Writing for publication requires both author and audience. Each brings something to the table, and readers have their own sensibilities -- read "axes to grind -- whenever they pick up a book. This is especially true when you work in a shared universe, whether you are doing direct media tie-ins, such as the novelization of a movie, or original stories using franchised characters.
The joy of working on such farms are several: You get to put favorite characters through their paces. Do you know what Darth Vader thinks about while sitting in his hyperbaric chamber, or what Princess Leia looks like wet, just after she stepped out of the shower, or how Conan got his muscles, or where Batman learned martial arts?
How does Ripley feel about androids? How hard is it to plink a Predator? What do Predators think about when they are chasing a couple of future governors -- Ahnahl and Jessie -- around the Amazon rainforest? What countries would Indiana Jones consider moving to because they didn't have any snakes?
What kind of woman turned Sherlock Holmes away from misogyny and got his motor revving?
I know all that stuff. And if you know, it's because I told you.
Plus, the money is not bad, and there is the name-change. Before I wrote Shadows of the Empire, I was "Steve Perry." After that one came out, I was "New York Times Bestselling Author Steve Perry." A dozen times over since, not that it has made me rich ...
I got to read the script for Men in Black months before you saw the movie. I got to have breakfast with Leonard Nimoy, work with the ghost of Isaac Asimov, and some of the animation I wrote is still being shown somewhere in the world every week decades later.
On the other hand, you need look no farther than shared universes to see what axes readers bring with them. Much of my work in such arenas is of the two-and-a-half stars ranking, and usually because they fall into the one-star -- it sucked! or five-star it-was-awesome! categories.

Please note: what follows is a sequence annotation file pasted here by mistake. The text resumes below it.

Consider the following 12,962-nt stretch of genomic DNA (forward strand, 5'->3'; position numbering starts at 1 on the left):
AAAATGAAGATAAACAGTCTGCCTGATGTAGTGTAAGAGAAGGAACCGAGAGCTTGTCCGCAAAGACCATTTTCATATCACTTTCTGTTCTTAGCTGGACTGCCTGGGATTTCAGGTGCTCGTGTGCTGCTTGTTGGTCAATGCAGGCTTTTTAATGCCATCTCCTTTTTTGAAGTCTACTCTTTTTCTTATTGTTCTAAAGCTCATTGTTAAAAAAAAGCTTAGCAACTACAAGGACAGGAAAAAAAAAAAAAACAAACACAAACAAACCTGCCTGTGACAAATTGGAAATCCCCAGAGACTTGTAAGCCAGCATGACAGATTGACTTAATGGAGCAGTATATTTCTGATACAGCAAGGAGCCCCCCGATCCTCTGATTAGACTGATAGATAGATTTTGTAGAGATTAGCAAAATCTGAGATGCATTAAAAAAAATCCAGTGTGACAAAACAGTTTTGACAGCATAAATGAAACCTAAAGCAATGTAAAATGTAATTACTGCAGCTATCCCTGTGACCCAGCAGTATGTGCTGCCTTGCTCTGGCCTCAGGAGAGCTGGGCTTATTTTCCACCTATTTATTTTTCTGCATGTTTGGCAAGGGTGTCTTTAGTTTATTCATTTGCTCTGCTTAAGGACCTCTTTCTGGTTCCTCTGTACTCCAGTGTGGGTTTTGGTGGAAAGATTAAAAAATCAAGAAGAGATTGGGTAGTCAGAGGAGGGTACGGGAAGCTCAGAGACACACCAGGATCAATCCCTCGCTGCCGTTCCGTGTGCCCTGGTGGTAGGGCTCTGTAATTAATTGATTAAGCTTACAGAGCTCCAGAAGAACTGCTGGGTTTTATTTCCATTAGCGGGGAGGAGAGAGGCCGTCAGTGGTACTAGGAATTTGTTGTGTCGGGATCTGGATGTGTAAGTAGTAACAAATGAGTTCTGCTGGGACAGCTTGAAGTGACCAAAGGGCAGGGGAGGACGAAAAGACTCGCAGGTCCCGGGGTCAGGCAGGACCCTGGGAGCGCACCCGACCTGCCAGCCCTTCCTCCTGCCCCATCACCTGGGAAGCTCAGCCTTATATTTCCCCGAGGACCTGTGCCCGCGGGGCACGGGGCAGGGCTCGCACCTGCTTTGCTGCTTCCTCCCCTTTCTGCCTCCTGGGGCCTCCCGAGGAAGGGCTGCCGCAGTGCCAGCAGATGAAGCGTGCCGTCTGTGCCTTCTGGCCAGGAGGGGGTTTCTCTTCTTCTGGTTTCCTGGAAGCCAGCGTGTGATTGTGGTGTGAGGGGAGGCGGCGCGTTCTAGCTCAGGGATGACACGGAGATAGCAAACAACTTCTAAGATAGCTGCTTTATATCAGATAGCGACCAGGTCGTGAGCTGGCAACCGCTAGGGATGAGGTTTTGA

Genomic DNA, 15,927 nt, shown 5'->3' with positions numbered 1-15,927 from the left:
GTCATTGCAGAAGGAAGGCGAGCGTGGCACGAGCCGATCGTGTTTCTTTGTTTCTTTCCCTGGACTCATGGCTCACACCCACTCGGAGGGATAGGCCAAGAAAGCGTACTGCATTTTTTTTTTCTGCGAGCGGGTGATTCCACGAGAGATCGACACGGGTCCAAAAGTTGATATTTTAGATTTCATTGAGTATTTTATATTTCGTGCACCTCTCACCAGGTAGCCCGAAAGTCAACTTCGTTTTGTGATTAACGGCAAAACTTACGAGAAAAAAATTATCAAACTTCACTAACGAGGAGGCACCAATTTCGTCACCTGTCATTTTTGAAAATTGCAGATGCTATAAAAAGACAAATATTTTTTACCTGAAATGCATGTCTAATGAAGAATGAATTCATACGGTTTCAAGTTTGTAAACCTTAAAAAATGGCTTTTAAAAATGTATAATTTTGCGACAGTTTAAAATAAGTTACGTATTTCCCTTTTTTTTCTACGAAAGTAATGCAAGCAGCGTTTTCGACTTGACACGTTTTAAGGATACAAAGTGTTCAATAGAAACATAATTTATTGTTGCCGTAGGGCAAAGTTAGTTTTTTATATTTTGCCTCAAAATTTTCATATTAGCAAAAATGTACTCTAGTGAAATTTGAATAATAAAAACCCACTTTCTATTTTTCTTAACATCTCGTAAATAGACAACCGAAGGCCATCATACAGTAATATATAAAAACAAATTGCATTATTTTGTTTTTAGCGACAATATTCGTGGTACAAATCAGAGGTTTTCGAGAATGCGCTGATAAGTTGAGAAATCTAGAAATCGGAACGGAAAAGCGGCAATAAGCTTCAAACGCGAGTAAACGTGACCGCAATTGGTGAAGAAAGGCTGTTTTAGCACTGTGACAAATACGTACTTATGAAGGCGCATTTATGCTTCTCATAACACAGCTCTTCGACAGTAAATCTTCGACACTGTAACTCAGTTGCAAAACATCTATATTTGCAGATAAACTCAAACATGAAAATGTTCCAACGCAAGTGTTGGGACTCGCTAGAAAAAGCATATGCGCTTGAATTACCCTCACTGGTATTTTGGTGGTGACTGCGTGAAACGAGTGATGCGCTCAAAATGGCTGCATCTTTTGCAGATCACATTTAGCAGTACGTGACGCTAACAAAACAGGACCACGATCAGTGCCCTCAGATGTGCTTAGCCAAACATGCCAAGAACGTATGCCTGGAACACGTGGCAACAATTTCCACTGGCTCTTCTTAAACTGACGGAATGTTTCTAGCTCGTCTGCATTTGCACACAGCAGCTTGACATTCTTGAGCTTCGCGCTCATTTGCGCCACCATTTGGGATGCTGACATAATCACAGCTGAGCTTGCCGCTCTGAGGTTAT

If you find yourself in position to write in somebody's well-known universe -- and let's be upfront about that, chances are that isn't going to happen for most of you -- you need to know going in: No matter what you write. No matter how good it is, nor how happy you and your editors and publishers are with it, you are not going to please all the readers. Not going to happen.
"Princess Leia would never do that!" an outraged reader said to me in a letter. "Why do you say that the Aliens are only as smart as German Shepherd Dogs? You are wrong!" "You had Indy acting like he did in Crystal Skull. I hated Crystal Skull!"
This is part and parcel of the business. Fans build up characters in their minds, and endow them with a reality much more true to them than much of the world in which they live. They know them in ways they don't know their own families. And they get pissed off if you take their characters down a road they don't like. They will argue with you about it, and, in some cases, get further chapped if you don't think that what they think really matters.
Hardcore fanboys know what color the lint in their favorite character's pocket was last Tuesday, and they will argue about it until the cows come home. With writers, and with each other. If you go to a fan website and agree to answer questions about your book, have a look at the stats where it shows how many posts some of the fans have done there.
If you find yourself arguing about stuff in that universe with somebody who has posted fifteen thousand times in the last three years? Save yourself the effort. You can't win. They don't really want to hear what you have to say. They have already built their citadels and armored the walls. You ain't getting through to them.
I'm thrilled to have been involved in adding bits to the fictional lives of revered characters, and happy that most readers seemed to have enjoyed what I did. In the end, it has been worth it, but like most roads, there are the occasional potholes. If you have a chance to travel that road, don't say I didn't warn you.